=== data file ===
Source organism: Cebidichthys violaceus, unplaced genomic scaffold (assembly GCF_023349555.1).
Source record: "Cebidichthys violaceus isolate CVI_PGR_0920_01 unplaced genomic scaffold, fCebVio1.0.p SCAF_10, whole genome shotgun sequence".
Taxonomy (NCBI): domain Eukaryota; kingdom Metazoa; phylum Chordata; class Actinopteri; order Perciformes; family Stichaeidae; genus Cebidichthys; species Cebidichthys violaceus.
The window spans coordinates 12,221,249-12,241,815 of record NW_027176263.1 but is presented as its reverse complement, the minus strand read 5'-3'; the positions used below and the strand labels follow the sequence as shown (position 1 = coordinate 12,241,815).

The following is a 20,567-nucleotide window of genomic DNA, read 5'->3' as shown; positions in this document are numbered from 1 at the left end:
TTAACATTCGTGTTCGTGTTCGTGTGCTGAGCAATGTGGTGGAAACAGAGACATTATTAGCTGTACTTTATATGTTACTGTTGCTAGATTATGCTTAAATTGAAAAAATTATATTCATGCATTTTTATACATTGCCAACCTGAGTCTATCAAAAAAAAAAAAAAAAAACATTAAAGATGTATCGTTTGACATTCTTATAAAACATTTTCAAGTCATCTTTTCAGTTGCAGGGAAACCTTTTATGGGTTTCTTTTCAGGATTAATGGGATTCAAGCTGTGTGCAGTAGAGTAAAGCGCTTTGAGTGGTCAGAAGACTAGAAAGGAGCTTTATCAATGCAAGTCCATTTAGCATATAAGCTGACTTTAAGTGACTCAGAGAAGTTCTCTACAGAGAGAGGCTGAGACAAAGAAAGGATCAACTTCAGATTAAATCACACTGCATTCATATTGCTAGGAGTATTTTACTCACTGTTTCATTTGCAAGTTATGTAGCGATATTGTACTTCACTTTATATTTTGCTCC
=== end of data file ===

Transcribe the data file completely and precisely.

Source organism: Cebidichthys violaceus, unplaced genomic scaffold (assembly GCF_023349555.1).
Source record: "Cebidichthys violaceus isolate CVI_PGR_0920_01 unplaced genomic scaffold, fCebVio1.0.p SCAF_10, whole genome shotgun sequence".
Taxonomy (NCBI): domain Eukaryota; kingdom Metazoa; phylum Chordata; class Actinopteri; order Perciformes; family Stichaeidae; genus Cebidichthys; species Cebidichthys violaceus.
The window spans coordinates 12,221,249-12,241,815 of record NW_027176263.1 but is presented as its reverse complement, the minus strand read 5'-3'; the positions used below and the strand labels follow the sequence as shown (position 1 = coordinate 12,241,815).

The following is a 20,567-nucleotide window of genomic DNA, read 5'->3' as shown; positions in this document are numbered from 1 at the left end:
TTAACATTCGTGTTCGTGTTCGTGTGCTGAGCAATGTGGTGGAAACAGAGACATTATTAGCTGTACTTTATATGTTACTGTTGCTAGATTATGCTTAAATTGAAAAAATTATATTCATGCATTTTTATACATTGCCAACCTGAGTCTATCAAAAAAAAAAAAAAAAAACATTAAAGATGTATCGTTTGACATTCTTATAAAACATTTTCAAGTCATCTTTTCAGTTGCAGGGAAACCTTTTATGGGTTTCTTTTCAGGATTAATGGGATTCAAGCTGTGTGCAGTAGAGTAAAGCGCTTTGAGTGGTCAGAAGACTAGAAAGGAGCTTTATCAATGCAAGTCCATTTAGCATATAAGCTGACTTTAAGTGACTCAGAGAAGTTCTCTACAGAGAGAGGCTGAGACAAAGAAAGGATCAACTTCAGATTAAATCACACTGCATTCATATTGCTAGGAGTATTTTACTCACTGTTTCATTTGCAAGTTATGTAGCGATATTGTACTTCACTTTATATTTTGCTCC